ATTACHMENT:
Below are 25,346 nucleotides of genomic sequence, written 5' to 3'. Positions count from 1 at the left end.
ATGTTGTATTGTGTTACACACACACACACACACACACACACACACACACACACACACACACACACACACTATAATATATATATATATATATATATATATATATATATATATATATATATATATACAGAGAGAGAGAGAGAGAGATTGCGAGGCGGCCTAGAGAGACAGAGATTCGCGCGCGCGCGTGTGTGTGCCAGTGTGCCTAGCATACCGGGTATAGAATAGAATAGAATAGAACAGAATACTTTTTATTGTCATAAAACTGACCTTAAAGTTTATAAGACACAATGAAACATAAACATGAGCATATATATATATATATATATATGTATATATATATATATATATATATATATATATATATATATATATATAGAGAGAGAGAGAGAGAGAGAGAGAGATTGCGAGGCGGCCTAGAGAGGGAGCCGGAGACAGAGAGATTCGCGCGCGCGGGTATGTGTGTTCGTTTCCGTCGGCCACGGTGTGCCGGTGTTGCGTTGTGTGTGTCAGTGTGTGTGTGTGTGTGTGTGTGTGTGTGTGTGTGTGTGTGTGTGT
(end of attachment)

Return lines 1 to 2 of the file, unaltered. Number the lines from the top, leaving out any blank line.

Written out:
Below are 25,346 nucleotides of genomic sequence, written 5' to 3'. Positions count from 1 at the left end.
ATGTTGTATTGTGTTACACACACACACACACACACACACACACACACACACACACACACACACACACACTATAATATATATATATATATATATATATATATATATATATATATATATATATATACAGAGAGAGAGAGAGAGAGATTGCGAGGCGGCCTAGAGAGACAGAGATTCGCGCGCGCGCGTGTGTGTGCCAGTGTGCCTAGCATACCGGGTATAGAATAGAATAGAATAGAACAGAATACTTTTTATTGTCATAAAACTGACCTTAAAGTTTATAAGACACAATGAAACATAAACATGAGCATATATATATATATATATATATGTATATATATATATATATATATATATATATATATATATATATATATAGAGAGAGAGAGAGAGAGAGAGAGAGATTGCGAGGCGGCCTAGAGAGGGAGCCGGAGACAGAGAGATTCGCGCGCGCGGGTATGTGTGTTCGTTTCCGTCGGCCACGGTGTGCCGGTGTTGCGTTGTGTGTGTCAGTGTGTGTGTGTGTGTGTGTGTGTGTGTGTGTGTGTGTGTGTGTGT